Following the purchase of Lucas Film by Disney, all Star Wars books written prior to the introduction of the sequel trilogy have been de-canonized and placed under the "Legends" label.
Live Action TV
The new Battlestar Galactica is a "re-imagining" of the original series. Notably, only the pilot Miniseries, "The Hand of God", and the two-part "Pegasus/Resurrection Ship" episodes directly adapt events or characters from the original series. Unlike the Original Series, the Reimagined universe itself has no aliens and few planets—the drama is contained to the humans and their Cylon creations alone.
The new Bionic Woman is an example of a reboot which was not well-received. Which was NBC's fault for replacing the original writing staff with writers from Friday Night Lights. Because after all, female cyborgs and Texas high school football are EXACTLY alike. There never was much chance they could do it right, because doing it right requires ignoring some of the accepted conventions of "action-adventure TV" in today's climate. To be fair, part of the problem was the producers had the rights to the title Bionic Woman, the name Jaime Sommers, the term bionics, and that was pretty much it. As a result they had no choice but to reboot the continuity and try to put a show together without Steve Austin or Oscar Goldman.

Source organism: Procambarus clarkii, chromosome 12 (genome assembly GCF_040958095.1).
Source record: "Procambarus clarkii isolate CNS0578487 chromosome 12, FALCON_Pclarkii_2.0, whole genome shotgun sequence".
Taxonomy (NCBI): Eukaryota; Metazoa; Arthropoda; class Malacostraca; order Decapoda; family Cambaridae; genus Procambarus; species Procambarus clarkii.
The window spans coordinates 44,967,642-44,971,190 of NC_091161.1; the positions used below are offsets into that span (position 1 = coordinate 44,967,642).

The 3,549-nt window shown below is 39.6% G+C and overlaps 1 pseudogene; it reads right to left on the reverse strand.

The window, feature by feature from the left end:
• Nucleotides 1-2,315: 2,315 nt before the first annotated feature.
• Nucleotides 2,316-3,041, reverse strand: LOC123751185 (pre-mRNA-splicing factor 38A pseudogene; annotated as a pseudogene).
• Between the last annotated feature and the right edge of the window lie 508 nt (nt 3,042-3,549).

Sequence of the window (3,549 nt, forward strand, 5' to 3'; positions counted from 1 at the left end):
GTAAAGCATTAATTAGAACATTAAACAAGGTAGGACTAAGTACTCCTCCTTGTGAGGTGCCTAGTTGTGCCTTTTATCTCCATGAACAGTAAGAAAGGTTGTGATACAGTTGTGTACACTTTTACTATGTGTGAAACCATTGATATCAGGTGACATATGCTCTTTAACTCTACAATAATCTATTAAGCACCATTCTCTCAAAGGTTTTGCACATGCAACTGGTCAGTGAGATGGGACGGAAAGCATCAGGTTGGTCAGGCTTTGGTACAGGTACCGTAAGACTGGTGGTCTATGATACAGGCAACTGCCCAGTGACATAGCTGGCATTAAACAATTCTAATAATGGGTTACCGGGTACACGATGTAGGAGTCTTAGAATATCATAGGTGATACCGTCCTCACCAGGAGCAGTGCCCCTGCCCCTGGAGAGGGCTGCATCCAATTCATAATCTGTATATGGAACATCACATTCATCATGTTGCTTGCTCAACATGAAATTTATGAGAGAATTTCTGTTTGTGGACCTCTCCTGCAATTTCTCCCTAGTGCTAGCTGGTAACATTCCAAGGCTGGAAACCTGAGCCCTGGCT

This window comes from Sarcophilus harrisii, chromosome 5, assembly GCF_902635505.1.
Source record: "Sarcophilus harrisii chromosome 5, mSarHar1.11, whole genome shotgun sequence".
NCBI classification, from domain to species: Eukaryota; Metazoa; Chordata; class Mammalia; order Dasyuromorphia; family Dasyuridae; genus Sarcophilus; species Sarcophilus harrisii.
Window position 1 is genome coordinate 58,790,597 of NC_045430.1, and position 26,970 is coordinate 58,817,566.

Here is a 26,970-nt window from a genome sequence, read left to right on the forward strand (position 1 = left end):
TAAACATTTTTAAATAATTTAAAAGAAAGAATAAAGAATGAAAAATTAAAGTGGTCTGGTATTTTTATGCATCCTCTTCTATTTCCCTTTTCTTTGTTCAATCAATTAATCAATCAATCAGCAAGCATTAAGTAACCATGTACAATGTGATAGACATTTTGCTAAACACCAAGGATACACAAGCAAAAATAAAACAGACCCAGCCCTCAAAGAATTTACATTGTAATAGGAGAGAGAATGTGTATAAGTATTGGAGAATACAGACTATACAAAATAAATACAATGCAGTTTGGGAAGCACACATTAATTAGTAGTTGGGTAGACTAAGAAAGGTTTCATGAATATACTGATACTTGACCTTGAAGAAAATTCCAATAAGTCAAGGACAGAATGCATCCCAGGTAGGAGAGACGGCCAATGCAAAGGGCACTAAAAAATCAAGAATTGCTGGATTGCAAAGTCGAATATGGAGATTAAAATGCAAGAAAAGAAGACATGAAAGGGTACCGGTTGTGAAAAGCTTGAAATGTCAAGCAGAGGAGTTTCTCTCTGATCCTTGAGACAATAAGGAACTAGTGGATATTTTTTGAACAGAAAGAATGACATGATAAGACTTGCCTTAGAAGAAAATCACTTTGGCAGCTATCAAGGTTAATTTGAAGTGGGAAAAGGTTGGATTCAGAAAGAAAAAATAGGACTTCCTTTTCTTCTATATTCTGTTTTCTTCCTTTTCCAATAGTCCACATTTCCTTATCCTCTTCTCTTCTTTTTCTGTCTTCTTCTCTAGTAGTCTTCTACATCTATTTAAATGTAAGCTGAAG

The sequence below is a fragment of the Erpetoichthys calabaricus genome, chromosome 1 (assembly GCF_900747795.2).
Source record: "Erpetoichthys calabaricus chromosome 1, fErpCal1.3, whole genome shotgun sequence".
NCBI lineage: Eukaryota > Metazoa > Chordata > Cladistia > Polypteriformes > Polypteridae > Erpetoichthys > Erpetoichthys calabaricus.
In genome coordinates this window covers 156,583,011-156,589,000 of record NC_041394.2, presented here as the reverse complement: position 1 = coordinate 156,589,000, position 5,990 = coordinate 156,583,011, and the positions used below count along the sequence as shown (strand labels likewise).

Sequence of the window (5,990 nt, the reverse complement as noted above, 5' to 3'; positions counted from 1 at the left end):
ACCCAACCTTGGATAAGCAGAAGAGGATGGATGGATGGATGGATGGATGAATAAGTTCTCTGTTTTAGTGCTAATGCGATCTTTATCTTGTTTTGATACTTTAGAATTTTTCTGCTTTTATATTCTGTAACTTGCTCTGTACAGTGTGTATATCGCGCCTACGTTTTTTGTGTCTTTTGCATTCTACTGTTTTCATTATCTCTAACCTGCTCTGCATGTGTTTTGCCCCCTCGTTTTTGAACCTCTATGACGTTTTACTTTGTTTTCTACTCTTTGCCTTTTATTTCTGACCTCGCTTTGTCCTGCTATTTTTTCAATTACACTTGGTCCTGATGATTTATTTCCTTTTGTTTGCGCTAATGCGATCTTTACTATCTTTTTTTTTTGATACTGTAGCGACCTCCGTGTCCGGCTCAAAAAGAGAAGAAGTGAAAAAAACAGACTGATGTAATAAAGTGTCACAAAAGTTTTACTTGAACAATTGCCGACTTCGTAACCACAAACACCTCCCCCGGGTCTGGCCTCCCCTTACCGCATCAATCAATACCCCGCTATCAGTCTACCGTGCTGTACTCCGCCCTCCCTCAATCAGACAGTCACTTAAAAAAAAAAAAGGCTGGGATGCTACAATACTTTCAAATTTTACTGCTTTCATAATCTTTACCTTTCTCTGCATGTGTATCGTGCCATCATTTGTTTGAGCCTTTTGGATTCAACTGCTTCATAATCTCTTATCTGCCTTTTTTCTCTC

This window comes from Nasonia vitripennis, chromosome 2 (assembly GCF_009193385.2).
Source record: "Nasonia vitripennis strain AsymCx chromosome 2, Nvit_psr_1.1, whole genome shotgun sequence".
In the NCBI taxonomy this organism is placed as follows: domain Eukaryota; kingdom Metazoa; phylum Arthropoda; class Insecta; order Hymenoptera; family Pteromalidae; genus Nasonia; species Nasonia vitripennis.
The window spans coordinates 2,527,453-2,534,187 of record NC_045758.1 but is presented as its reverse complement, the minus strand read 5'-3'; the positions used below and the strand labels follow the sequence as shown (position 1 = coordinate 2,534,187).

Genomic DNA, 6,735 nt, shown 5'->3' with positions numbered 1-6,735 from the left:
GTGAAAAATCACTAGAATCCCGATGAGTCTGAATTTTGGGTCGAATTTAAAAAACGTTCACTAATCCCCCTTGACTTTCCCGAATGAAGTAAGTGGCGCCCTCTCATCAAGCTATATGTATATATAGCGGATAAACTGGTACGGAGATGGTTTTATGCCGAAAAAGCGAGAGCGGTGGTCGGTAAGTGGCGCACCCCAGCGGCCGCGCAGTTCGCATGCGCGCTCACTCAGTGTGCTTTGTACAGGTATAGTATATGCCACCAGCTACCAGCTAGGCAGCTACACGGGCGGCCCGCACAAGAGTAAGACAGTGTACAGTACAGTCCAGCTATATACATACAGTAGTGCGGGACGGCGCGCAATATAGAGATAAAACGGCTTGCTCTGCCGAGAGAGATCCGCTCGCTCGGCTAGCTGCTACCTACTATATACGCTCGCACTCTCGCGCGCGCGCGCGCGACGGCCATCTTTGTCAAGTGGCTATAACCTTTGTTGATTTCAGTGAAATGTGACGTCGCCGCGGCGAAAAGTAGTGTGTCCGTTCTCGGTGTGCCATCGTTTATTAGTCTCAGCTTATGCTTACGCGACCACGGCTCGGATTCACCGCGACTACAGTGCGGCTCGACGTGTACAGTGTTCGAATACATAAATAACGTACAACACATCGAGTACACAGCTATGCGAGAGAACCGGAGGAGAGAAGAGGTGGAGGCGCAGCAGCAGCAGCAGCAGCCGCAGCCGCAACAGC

The All-New Kamen Rider (a.k.a. Sky Rider) and Kamen Rider Black were originally intended as reboots of the franchise, but they ended up being in the same continuity as the original shows (for Black, the retcon occurred in its sequel series Kamen Rider Black RX when the ten previous Riders guest-starred in the final story arc). The franchise's Heisei era (from 2000 and onward) was a reboot into a new multiverse, of which the previous Riders' single shared universe was not part of... until Kamen Rider Decade reincluded it in the multiverse.